LeBron James May Be the 'Chosen One,' but He Hasn't Abandoned His Old Friends

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By Michael Lee
Washington Post Staff Writer
Thursday, October 15, 2009

Romeo Travis fully understood what it means to be best friends with LeBron James on the streets of Bloomington, Ill., this past August. After attending a fundraising event for the local United Way, Travis was walking with the Cleveland Cavaliers forward and two of James's other high school basketball buddies when a small throng surrounded the NBA star. As James greeted his fans, a man sporting a beard and a buzz cut lurched forward and thrust his arm out -- toward Travis.

"I need you to see this," the man confided, his eyes wide.

Before Travis could respond, the man rolled up the sleeve of his T-shirt to reveal his left biceps. Travis stared in amazement at the tattooed drawing of James's pregame ritual of tossing a cloud of talcum powder skyward, the words "Chosen One" inside the cloud.

"I was kind of scared. He was like, 'I love you because you know LeBron,' " Travis recalled.

It's one thing for a fan to seek out an autograph or handshake, he marveled, but permanently inking a basketball star you've never met onto your arm? The moment crystallized for Travis just how famous James had become, even as the friendship had remained improbably strong between the former teammates who had helped their Catholic high school win a mythical national championship in 2003.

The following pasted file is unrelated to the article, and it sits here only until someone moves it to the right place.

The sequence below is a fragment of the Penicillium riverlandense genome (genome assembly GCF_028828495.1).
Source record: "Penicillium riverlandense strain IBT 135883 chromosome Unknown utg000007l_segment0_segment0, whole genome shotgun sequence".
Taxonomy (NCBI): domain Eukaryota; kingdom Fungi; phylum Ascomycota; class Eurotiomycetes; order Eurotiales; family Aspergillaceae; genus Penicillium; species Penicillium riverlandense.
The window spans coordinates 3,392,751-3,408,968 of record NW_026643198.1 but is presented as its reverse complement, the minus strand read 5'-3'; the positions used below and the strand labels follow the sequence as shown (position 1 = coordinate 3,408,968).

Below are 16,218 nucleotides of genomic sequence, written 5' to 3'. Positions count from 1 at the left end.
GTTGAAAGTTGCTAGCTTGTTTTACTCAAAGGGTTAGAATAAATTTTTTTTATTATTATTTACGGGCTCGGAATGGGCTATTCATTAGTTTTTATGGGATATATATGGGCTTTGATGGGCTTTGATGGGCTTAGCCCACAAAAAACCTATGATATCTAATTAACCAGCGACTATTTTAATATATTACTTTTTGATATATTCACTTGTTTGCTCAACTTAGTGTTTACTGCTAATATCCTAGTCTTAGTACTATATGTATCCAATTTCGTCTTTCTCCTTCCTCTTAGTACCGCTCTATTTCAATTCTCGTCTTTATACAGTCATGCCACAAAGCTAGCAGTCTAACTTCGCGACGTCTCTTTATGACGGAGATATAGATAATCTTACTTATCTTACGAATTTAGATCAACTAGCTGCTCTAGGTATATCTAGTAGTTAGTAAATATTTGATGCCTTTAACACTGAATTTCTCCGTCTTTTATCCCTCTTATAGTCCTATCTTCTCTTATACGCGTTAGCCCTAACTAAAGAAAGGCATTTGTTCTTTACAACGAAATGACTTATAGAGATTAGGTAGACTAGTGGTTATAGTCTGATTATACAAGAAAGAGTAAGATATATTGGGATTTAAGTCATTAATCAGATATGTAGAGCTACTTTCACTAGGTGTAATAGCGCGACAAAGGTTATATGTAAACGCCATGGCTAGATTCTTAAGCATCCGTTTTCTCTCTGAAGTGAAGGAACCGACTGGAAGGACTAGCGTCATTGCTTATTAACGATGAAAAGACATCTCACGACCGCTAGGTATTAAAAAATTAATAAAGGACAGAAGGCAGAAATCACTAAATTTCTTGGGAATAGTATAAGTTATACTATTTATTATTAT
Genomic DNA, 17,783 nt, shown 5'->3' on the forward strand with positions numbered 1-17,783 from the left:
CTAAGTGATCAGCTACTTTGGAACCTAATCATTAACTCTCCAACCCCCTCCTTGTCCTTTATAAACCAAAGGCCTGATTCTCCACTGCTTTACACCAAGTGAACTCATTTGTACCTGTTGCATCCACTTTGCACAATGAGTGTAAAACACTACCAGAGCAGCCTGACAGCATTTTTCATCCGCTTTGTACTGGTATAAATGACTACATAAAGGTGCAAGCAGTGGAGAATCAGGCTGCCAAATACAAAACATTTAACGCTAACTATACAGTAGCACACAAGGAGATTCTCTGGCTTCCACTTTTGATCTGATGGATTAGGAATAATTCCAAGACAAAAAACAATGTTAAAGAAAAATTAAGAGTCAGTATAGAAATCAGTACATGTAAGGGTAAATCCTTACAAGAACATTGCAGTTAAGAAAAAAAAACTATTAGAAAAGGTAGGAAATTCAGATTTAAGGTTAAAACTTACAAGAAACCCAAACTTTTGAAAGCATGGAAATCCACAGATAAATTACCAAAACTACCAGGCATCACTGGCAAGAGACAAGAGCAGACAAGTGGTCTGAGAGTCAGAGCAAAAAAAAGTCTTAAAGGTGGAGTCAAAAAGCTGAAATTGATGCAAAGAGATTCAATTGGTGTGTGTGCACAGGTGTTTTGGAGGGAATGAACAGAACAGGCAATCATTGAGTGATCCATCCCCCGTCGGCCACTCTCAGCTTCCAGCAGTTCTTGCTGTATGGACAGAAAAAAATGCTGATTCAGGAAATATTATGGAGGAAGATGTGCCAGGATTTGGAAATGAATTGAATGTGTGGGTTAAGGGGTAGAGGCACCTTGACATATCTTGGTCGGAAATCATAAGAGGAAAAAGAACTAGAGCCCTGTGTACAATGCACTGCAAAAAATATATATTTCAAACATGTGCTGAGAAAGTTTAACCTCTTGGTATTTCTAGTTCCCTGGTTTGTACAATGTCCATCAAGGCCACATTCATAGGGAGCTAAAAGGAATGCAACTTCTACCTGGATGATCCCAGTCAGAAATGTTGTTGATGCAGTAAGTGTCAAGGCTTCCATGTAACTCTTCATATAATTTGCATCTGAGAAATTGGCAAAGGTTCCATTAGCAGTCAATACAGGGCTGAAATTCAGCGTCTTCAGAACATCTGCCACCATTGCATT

Long before the Cavaliers selected James with the No. 1 overall draft pick, long before he helped the United States win a gold medal in the Beijing Olympics, won the NBA's Most Valuable Player Award and Nike made him a multimillionaire, LeBron James was friends with Travis, Willie McGee, Dru Joyce III and Sian Cotton.

"That's why I love them. They keep me humble," James says.

Their friendship is documented in a new movie, "More Than a Game," which opens in theaters across the country on Friday. The documentary chronicles the quintet's seven-year journey from a tiny Salvation Army gym on Maple Street in Akron -- where James befriended Joyce and Cotton as fifth-graders -- to leading St. Vincent-St. Mary's High School to its third and final state championship in Columbus.

Along the way, the friends overcame hardships off the court -- James bounced around subsidized apartments with his single mother, Gloria; McGee escaped a troubled home in Chicago to live with his brother; Travis was perpetually angry; and Joyce battled doubts about whether he was tall enough to play ball. They later paid the price for overconfidence with a defeat in a state championship and succumbed to the lures of celebrity -- James's acceptance of some expensive jerseys as a senior led to a suspension that nearly cost him his amateur status, and his team a state title.

Kristopher Belman, the film's director, started recording the players during their senior year at St. Vincent-St. Mary's, when Belman was a college junior enrolled in a documentary class at Loyola Marymount University.

"Honestly, that first practice, seeing the boys interact, their relationship was so unique. I thought I had something bigger than a 10-minute class project," said Belman, an Akron native who also incorporated home videos, personal photos and current interviews to complete the film. "From the get-go, when I pitched the vision, I said, 'This is a friendship story,' " Belman said.

Belman and the movie's star pals visited Washington in August to promote the film, and from the way the friends poked fun at each other and finished each other's jokes, it was obvious that they remain tight more than six years after they played their final game together.


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